Don’t throw the trash out in the open. It’ll affect the environment.

The effect of choosing plastic over biodegradable material is hazardous to our environment’s health.

Can you spot the difference? Grammar mistakes such as this can be rectified if you focus on the placement of “the” before both “affect” and “effect”. Since “affect” is a verb you can’t put a “the” before it.

  • It’s and Its

Here’s another contributor to grammar mistakes that confuses readers, and changes the meaning of the entire sentence.

As a rule, remember that “its” is a possessive pronoun, whereas “it’s” is a condensed form of “it is” or “it has”.

For example, the sentence: “It’s a wonderful day” can be read as “It is a wonderful day”. If you write “It’s been a wonderful day”, it means “It has been a wonderful day.”

On the other hand, “its” has an effect that can be understood from the following sentence(s):

“The art of exercising and its benefits.”

If you’re still confused, try reading your sentences by replacing “its” and “it’s” with “it is”. If it doesn’t sound right, go with “its”.

  • Your/You’re Grammar Mistakes Are Noteworthy

Common Grammar Mistakes In Writing

Just like the case above, the confusion between “you’re” and “your” irks readers.

The apostrophe between “you” and “re” in “You’re” is included to condense “you are”. The word “Your” is a possessive pronoun. The examples given below will highlight the difference between the two.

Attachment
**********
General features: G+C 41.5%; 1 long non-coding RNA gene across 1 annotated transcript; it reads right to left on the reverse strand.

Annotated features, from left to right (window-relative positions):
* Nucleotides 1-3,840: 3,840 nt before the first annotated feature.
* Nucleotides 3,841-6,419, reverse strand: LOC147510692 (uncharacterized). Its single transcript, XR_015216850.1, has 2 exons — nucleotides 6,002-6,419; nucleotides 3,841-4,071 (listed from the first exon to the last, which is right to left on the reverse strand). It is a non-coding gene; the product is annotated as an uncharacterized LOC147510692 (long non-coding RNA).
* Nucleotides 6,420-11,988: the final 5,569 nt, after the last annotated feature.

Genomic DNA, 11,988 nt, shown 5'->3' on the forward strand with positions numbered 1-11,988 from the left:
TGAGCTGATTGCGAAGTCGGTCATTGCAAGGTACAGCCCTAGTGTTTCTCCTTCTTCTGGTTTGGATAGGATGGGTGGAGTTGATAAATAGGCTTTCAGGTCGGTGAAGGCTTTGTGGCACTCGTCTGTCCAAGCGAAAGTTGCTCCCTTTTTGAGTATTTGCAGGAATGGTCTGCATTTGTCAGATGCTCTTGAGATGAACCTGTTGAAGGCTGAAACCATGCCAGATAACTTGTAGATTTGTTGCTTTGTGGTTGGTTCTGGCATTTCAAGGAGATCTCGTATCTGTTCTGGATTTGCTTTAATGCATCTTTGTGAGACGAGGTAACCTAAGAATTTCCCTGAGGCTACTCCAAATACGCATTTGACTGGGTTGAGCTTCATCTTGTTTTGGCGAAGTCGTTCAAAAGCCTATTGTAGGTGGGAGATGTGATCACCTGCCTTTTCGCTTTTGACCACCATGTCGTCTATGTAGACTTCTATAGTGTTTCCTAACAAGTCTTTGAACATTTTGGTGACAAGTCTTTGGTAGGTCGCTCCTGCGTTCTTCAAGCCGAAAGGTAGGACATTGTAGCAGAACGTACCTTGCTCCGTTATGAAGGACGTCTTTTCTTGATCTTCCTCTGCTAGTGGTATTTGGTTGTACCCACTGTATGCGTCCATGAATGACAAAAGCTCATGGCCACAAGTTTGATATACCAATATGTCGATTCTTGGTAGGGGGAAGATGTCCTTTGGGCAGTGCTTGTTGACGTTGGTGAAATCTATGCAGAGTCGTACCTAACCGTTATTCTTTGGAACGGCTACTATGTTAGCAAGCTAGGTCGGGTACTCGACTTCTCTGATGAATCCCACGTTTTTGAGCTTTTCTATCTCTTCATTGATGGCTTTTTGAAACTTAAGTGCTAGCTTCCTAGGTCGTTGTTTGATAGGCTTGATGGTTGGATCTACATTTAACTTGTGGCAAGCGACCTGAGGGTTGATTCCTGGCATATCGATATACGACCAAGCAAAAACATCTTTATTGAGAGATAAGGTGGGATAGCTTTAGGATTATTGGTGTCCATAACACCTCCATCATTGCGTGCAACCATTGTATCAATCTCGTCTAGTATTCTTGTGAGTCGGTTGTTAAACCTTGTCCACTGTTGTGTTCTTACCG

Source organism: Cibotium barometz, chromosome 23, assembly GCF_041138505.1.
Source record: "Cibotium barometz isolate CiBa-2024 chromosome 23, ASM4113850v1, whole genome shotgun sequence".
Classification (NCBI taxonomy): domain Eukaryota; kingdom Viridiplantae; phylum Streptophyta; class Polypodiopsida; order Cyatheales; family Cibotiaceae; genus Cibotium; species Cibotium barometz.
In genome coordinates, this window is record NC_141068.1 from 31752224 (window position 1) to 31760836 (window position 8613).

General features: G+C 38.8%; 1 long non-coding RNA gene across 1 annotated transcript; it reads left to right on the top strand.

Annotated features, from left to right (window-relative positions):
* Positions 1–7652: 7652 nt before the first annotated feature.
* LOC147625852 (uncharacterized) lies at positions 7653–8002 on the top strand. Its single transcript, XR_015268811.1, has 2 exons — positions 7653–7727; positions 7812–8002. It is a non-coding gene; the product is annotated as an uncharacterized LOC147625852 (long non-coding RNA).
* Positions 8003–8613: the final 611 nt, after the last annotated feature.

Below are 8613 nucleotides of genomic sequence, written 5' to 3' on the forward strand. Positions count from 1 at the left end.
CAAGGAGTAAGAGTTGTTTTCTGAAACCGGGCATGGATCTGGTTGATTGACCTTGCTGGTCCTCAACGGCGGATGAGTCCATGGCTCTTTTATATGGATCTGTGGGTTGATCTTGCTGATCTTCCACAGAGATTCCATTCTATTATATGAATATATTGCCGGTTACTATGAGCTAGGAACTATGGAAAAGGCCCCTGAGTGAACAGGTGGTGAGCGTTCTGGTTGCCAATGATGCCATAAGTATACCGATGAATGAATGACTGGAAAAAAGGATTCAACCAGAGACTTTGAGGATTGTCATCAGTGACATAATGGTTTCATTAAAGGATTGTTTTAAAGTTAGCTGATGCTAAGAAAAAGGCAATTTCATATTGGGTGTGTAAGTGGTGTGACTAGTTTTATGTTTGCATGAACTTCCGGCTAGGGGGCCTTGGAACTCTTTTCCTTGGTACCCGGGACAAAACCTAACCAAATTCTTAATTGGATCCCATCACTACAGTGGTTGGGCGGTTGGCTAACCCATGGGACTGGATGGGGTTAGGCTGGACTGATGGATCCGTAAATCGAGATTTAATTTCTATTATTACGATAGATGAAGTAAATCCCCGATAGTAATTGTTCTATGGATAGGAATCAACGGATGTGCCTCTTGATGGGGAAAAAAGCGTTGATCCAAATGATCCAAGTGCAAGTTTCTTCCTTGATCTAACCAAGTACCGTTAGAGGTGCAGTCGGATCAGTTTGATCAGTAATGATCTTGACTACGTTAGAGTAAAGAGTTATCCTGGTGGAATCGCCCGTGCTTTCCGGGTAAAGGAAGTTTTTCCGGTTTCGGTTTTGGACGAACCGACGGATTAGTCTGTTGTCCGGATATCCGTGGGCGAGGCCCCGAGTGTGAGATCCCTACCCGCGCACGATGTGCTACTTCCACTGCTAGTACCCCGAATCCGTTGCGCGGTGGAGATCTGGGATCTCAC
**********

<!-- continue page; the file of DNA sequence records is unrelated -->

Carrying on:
“You’re in a lot of trouble.” The significance of “You’re” in this sentence is to say “You are.”

“Your dog is not friendly at all.” Here, “Your” acts as a possessive pronoun.

  • Check Grammar For Misuse Of Their, They’re, and There

While performing a grammar check, sentences must be thoroughly investigated for erroneous usage of “Their”, “They’re”, and “There”.

All of them sound the same. But their meanings are totally different.

“Their” is a plural possessive pronoun, as in “Their valuables were robbed by the dacoits.”

“They’re” is a contraction for “They are”. For example, “They’re going to the lake for a swim.”

Finally, “There” can be interpreted in two ways: as a destined location, or as a pronoun. For instance, “The boys are on their way there” signifies that the boys are heading towards a predetermined location. On the other hand, the “There” in “There was something odd about the cave” is a pronoun.

Is there any more confusion? Good, let’s move on.

English Grammar Checking With Grammar Mistakes Checker

Grammar mistakes can only be rectified when you know what you’re trying to say. Having said that, you’ll have to proofread precariously in order to seek them out or avoid them in the first place.

Now that you have gone through some grammar mistakes given above, there are plenty of resources online that focus on grammar mistakes examples. Of course, reading through all of them might be arduous and time-consuming. But in the long run, you’ll be the one benefiting.

You might also be wondering, “Is there a quicker way to correct my grammar”? Well, there is. There are plenty of online tools nowadays that check for grammar, spelling, and punctuation errors.

The good news is that they work perfectly and point out any errors in your write-ups. As a writer though, you must take it upon yourself to find and fix the errors manually. You can employ the tools to ensure error-free content once you’re done scanning manually.

Content is king. You must already know that by now. So find, fix, and avoid errors at all costs.